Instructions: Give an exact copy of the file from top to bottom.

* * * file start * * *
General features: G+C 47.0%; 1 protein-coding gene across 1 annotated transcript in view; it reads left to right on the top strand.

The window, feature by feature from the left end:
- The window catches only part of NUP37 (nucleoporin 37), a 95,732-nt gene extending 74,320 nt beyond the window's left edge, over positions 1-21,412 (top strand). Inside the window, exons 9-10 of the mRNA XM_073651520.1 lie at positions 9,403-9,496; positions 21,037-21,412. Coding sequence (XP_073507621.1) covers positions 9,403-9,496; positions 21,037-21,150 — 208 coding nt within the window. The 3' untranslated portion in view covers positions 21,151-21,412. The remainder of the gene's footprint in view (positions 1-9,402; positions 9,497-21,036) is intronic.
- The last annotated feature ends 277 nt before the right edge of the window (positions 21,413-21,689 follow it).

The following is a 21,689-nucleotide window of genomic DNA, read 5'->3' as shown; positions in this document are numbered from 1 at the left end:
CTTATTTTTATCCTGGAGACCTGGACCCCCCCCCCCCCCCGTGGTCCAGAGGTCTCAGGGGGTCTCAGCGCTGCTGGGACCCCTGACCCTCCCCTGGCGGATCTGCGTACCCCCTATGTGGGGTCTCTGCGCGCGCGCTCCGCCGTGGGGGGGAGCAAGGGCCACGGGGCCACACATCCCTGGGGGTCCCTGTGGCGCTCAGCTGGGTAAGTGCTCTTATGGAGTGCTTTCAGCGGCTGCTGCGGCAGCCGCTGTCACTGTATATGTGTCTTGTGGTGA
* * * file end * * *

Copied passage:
General features: G+C 47.0%; 1 protein-coding gene across 1 annotated transcript in view; it reads left to right on the top strand.

The window, feature by feature from the left end:
- The window catches only part of NUP37 (nucleoporin 37), a 95,732-nt gene extending 74,320 nt beyond the window's left edge, over positions 1-21,412 (top strand). Inside the window, exons 9-10 of the mRNA XM_073651520.1 lie at positions 9,403-9,496; positions 21,037-21,412. Coding sequence (XP_073507621.1) covers positions 9,403-9,496; positions 21,037-21,150 — 208 coding nt within the window. The 3' untranslated portion in view covers positions 21,151-21,412. The remainder of the gene's footprint in view (positions 1-9,402; positions 9,497-21,036) is intronic.
- The last annotated feature ends 277 nt before the right edge of the window (positions 21,413-21,689 follow it).

The following is a 21,689-nucleotide window of genomic DNA, read 5'->3' as shown; positions in this document are numbered from 1 at the left end:
CTTATTTTTATCCTGGAGACCTGGACCCCCCCCCCCCCCCGTGGTCCAGAGGTCTCAGGGGGTCTCAGCGCTGCTGGGACCCCTGACCCTCCCCTGGCGGATCTGCGTACCCCCTATGTGGGGTCTCTGCGCGCGCGCTCCGCCGTGGGGGGGAGCAAGGGCCACGGGGCCACACATCCCTGGGGGTCCCTGTGGCGCTCAGCTGGGTAAGTGCTCTTATGGAGTGCTTTCAGCGGCTGCTGCGGCAGCCGCTGTCACTGTATATGTGTCTTGTGGTGA